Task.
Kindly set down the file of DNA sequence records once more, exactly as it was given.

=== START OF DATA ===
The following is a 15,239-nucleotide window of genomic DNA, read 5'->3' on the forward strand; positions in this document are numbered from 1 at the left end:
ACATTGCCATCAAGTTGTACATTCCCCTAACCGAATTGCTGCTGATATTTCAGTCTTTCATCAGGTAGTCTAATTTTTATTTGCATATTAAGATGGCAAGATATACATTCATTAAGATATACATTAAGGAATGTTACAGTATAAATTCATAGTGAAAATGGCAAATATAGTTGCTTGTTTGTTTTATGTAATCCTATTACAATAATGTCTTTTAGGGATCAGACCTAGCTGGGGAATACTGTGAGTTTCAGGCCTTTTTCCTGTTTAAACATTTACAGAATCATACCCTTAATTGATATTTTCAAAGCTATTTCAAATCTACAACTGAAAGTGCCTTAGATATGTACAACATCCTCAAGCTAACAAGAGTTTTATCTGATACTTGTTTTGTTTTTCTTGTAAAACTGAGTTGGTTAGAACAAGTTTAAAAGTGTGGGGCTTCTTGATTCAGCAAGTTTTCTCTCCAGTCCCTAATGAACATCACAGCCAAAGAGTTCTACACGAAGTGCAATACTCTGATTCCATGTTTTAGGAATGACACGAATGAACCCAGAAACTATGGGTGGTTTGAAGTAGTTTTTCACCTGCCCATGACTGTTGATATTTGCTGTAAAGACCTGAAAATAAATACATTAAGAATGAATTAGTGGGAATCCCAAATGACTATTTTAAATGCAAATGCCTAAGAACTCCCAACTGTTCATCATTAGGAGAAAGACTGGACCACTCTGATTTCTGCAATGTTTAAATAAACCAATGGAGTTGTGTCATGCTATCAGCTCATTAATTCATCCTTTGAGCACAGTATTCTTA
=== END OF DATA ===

The following is a 15,239-nucleotide window of genomic DNA, read 5'->3' on the forward strand; positions in this document are numbered from 1 at the left end:
ACATTGCCATCAAGTTGTACATTCCCCTAACCGAATTGCTGCTGATATTTCAGTCTTTCATCAGGTAGTCTAATTTTTATTTGCATATTAAGATGGCAAGATATACATTCATTAAGATATACATTAAGGAATGTTACAGTATAAATTCATAGTGAAAATGGCAAATATAGTTGCTTGTTTGTTTTATGTAATCCTATTACAATAATGTCTTTTAGGGATCAGACCTAGCTGGGGAATACTGTGAGTTTCAGGCCTTTTTCCTGTTTAAACATTTACAGAATCATACCCTTAATTGATATTTTCAAAGCTATTTCAAATCTACAACTGAAAGTGCCTTAGATATGTACAACATCCTCAAGCTAACAAGAGTTTTATCTGATACTTGTTTTGTTTTTCTTGTAAAACTGAGTTGGTTAGAACAAGTTTAAAAGTGTGGGGCTTCTTGATTCAGCAAGTTTTCTCTCCAGTCCCTAATGAACATCACAGCCAAAGAGTTCTACACGAAGTGCAATACTCTGATTCCATGTTTTAGGAATGACACGAATGAACCCAGAAACTATGGGTGGTTTGAAGTAGTTTTTCACCTGCCCATGACTGTTGATATTTGCTGTAAAGACCTGAAAATAAATACATTAAGAATGAATTAGTGGGAATCCCAAATGACTATTTTAAATGCAAATGCCTAAGAACTCCCAACTGTTCATCATTAGGAGAAAGACTGGACCACTCTGATTTCTGCAATGTTTAAATAAACCAATGGAGTTGTGTCATGCTATCAGCTCATTAATTCATCCTTTGAGCACAGTATTCTTA